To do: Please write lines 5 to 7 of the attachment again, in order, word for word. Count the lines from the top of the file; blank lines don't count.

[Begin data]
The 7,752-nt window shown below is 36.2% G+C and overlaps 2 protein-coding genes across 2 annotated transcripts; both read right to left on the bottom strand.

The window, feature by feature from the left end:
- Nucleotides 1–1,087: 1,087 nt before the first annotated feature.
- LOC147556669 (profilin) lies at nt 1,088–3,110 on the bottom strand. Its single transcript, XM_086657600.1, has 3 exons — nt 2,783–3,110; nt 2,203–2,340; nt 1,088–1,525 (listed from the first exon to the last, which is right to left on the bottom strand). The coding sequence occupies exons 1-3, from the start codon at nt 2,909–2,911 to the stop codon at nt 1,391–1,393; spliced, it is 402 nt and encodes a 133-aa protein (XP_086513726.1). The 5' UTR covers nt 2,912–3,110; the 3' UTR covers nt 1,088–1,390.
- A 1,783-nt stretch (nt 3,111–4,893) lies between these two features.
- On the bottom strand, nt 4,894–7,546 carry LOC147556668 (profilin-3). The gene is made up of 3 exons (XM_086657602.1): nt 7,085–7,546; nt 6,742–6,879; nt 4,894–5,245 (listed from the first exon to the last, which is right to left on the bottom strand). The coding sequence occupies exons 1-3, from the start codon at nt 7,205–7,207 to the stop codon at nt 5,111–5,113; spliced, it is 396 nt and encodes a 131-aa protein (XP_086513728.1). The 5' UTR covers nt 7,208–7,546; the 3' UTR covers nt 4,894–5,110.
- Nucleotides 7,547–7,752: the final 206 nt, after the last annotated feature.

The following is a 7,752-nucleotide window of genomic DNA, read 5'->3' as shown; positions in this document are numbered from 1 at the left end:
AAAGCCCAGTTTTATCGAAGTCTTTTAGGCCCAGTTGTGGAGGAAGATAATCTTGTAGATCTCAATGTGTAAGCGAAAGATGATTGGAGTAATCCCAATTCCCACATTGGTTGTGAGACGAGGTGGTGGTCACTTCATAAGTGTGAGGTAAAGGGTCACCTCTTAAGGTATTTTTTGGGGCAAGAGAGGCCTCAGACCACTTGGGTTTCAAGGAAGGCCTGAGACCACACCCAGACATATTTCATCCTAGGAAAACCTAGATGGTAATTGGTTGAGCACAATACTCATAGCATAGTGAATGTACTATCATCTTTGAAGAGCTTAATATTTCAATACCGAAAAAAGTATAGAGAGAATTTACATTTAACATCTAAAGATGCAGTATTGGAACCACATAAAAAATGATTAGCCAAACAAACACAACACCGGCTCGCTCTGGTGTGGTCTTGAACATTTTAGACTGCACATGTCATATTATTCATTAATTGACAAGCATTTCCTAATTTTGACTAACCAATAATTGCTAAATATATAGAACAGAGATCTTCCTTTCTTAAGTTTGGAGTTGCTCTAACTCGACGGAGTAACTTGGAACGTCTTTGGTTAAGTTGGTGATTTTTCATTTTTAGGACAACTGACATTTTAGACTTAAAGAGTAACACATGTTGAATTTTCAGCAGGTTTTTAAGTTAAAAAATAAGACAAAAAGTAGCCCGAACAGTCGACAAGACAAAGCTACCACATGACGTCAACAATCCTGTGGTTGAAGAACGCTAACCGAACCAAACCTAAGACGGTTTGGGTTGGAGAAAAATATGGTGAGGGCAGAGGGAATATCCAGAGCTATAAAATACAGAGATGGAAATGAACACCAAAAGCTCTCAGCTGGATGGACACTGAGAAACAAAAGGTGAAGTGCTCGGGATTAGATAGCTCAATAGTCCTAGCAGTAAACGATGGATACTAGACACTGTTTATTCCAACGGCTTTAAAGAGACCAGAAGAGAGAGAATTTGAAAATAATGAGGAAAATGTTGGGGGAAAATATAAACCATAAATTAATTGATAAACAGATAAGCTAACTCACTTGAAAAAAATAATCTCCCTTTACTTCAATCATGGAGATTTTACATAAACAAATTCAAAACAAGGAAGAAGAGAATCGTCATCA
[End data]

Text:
- A 1,783-nt stretch (nt 3,111–4,893) lies between these two features.
- On the bottom strand, nt 4,894–7,546 carry LOC147556668 (profilin-3). The gene is made up of 3 exons (XM_086657602.1): nt 7,085–7,546; nt 6,742–6,879; nt 4,894–5,245 (listed from the first exon to the last, which is right to left on the bottom strand). The coding sequence occupies exons 1-3, from the start codon at nt 7,205–7,207 to the stop codon at nt 5,111–5,113; spliced, it is 396 nt and encodes a 131-aa protein (XP_086513728.1). The 5' UTR covers nt 7,208–7,546; the 3' UTR covers nt 4,894–5,110.
- Nucleotides 7,547–7,752: the final 206 nt, after the last annotated feature.